Builders may have a target market in mind for their new-home projects. Some may tout communities as glamorous to upscale urban professionals seeking amenities such as a golf course, hot tubs and tennis courts. Yet a playground and swimming pool might be central to a project geared toward families while the next one offers seniors a walking trail and an easy-to-care-for yard. Do not be tempted to move into a "glamorous" community where you might be able to afford the house but not the lifestyle. In addition, similar-looking new houses often come complete with restrictions imposed by the developer on house color, landscaping, renovations and anything else a homeowner possibly could do to make their house deviate from the preferred look. Marketing experts try to appeal to buyer's tastes by their promoting images for their developments. Don't buy into it. Form your own opinions and only buy a home where you feel comfortable. After all, you're going to have to live there.

        Do sellers have to disclose the terms of other offers?

        According to experts, sellers do not have to disclose other offers.

        Should I add on or buy a bigger home?

        Consider these questions before making a choice between adding on to an existing home or moving up in the market to a bigger house:

        • How much money is available, either from cash reserves or through a home improvement loan, to remodel the current house?
        • How much additional space is required? Would the foundation support a second floor or does the lot have room to expand on the ground level?
        • What do local zoning and building ordinances permit?
        • How much equity already exists in the property?
        • Are there affordable properties for sale that would satisfy housing needs?

        Ultimately, the decision should be based on individual needs, the extent of work involved and what will add the most value.

        How do I prepare the house for sale?

        To prepare your home for sale, you will need to step outside of yourself as the Homeowner and become a prospective buyer. Ask yourself what you would want to see in a new home. Doing whatever you can to put your house's best face forward is very important if you want to get close to your asking price or sell as quickly as possible. Short of spending a lot of money, there are several steps people can take to make their home show better:

        • First impressions are important. Clean up the outside of your home. Sweep the sidewalk, mow the lawn, prune the bushes, weed the garden and clean debris from the yard.
        • Space. Nobody wants a house that appears small because of clutter. Clean out closets to make them appear spacious. Store extra furniture so that rooms offer possibilities for furniture arrangements. Clean out the garage of anything but cars.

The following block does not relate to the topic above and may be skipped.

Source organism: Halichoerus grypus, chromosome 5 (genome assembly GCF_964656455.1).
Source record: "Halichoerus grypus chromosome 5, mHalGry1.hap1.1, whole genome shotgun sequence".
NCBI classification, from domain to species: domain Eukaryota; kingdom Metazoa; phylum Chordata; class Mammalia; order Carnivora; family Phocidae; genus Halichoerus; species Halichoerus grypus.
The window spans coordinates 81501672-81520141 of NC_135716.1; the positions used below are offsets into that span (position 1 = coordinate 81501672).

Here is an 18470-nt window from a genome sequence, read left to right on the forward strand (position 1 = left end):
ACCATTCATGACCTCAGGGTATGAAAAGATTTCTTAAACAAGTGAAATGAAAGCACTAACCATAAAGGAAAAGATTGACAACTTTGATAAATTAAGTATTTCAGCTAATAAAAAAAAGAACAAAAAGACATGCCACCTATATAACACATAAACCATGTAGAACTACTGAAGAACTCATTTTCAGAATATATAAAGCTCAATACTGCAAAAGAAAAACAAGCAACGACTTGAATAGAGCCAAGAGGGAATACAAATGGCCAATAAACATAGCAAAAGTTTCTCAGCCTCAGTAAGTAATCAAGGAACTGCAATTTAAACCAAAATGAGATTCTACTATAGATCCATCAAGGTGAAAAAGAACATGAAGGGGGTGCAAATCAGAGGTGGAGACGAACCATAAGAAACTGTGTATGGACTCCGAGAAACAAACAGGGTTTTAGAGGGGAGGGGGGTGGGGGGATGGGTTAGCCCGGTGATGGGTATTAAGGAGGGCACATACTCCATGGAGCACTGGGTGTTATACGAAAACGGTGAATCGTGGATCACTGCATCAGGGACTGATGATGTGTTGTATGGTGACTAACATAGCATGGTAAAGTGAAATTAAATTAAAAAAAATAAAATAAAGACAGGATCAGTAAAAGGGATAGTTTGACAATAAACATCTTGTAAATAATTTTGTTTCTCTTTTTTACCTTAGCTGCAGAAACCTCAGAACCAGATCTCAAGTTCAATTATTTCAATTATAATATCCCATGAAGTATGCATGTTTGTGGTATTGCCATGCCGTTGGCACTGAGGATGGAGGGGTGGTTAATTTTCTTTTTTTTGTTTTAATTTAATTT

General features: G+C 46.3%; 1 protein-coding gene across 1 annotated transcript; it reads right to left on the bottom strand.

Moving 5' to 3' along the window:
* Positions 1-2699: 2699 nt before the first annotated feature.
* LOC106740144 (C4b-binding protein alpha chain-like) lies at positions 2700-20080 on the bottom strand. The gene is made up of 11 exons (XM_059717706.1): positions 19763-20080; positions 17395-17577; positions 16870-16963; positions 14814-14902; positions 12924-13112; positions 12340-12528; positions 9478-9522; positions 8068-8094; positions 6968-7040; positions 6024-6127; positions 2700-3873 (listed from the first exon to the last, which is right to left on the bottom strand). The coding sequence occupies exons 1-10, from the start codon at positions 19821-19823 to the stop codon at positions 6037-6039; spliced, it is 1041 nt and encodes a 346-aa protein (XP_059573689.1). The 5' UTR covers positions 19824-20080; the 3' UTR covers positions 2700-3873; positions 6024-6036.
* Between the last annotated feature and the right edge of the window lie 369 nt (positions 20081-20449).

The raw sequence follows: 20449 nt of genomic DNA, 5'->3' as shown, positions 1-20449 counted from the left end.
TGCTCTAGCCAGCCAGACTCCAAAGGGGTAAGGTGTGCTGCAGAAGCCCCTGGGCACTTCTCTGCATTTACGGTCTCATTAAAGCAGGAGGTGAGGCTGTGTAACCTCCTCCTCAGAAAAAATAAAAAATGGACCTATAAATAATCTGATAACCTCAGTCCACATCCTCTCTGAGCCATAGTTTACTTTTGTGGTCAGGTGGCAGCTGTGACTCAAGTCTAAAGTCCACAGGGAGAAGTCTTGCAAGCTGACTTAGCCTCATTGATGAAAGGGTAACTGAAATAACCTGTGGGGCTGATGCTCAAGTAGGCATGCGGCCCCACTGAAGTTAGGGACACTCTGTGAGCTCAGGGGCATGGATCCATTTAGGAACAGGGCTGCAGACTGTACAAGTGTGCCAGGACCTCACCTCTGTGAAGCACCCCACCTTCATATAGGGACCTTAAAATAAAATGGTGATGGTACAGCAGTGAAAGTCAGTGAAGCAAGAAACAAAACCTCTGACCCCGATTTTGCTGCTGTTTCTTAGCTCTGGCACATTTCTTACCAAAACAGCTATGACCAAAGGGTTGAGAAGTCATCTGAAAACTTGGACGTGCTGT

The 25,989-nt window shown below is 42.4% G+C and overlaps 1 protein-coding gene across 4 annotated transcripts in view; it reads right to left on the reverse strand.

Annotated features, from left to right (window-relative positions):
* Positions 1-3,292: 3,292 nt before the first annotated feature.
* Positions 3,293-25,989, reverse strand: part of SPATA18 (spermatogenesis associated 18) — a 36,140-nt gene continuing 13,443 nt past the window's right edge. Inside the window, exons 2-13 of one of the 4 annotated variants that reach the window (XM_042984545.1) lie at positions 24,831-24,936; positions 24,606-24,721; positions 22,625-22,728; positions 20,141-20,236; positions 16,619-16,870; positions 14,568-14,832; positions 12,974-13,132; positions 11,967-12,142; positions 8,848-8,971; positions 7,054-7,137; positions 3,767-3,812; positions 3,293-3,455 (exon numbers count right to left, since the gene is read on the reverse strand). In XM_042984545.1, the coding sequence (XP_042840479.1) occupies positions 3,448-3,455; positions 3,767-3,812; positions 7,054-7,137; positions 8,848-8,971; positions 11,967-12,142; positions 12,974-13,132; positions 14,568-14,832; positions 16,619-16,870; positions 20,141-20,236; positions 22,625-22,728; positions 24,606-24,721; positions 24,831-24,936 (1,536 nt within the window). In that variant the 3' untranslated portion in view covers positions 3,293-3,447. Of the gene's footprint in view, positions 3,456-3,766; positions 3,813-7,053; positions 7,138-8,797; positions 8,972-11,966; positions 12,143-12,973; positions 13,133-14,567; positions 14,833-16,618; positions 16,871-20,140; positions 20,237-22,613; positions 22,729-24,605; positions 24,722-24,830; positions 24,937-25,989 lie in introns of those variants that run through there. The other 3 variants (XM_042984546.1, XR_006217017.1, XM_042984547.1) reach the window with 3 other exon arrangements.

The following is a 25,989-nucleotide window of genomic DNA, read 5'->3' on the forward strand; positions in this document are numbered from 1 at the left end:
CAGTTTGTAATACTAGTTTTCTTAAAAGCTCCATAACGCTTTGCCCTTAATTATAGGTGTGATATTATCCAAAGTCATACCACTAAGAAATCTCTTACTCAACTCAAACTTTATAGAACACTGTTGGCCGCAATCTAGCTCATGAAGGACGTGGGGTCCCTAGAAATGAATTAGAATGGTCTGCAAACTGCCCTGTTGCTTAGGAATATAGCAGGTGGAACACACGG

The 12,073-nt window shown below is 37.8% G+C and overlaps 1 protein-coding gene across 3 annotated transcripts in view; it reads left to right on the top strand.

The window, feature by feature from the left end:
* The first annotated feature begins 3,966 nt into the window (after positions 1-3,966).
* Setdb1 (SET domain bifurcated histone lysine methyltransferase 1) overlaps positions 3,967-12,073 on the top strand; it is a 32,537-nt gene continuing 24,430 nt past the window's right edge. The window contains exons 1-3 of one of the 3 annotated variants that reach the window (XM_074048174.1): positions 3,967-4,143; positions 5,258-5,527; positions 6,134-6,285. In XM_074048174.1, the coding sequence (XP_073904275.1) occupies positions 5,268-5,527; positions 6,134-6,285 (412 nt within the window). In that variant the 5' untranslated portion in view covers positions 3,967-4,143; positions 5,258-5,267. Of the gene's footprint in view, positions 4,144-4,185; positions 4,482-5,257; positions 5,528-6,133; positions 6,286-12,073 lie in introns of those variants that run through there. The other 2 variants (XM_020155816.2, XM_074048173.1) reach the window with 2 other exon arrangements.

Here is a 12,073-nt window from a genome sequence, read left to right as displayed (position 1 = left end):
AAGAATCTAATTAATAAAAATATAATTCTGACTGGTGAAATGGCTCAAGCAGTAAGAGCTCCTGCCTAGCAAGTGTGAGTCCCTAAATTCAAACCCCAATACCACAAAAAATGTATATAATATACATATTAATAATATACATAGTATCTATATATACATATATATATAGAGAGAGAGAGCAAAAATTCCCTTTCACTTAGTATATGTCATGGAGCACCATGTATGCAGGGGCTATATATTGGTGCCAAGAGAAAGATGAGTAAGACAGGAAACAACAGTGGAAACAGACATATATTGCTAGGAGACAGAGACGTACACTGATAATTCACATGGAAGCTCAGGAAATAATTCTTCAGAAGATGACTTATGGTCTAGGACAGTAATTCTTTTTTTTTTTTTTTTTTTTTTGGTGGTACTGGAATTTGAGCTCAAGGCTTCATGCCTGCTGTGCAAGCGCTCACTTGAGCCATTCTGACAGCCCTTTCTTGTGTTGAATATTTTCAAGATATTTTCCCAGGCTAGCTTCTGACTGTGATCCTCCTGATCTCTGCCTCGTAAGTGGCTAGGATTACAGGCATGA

• Clean everything, especially kitchens and baths. Windows should sparkle. Clean the windows (both inside and out).
        • Pets. If possible, keep them boarded elsewhere or at least outside when there are showings. Make the home seem as if there are no pets that live there. While you may love Fluffy and Buddy, prospective buyers may not.
        • Paint. Check for any pealing paint. Touch up areas that are marked or dirty and won't come clean. A fresh coat of paint in a neutral color may help a prospective buyer imagine their furniture in a room that you have personalized with an accent color. If your home was built before 1978, federal law gives a buyer the right to request a lead inspection. If you think you might have some problems, do the inspection yourself beforehand and make any fixes you can.
        • Appliances. Any appliances that stay with the home should be in good working order. Those that are not need to be fixed or taken out of the home.

        What's a house worth?

        A home is worth what someone will pay for it. Everything else is an estimate of value. To determine a property's value, most people turn to either an appraisal or a comparative market analysis. An appraisal is a certified appraiser's estimate of the value of the property at a given point in time. To make their determination, appraisers consider square footage, construction quality, design, floor plan, neighborhood, availability of transportation, shopping and schools amenities, energy efficiency. Appraisers also take lot size, topography, view and landscaping into account. A comparative market analysis is an informal estimate of market value, based on comparable sales in the neighborhood, performed by a real estate agent or broker. You can do your own cost comparison by looking up recent sales of comparable properties in public records. These records are available at local recorder's or assessor's offices, through private companies or on the Internet.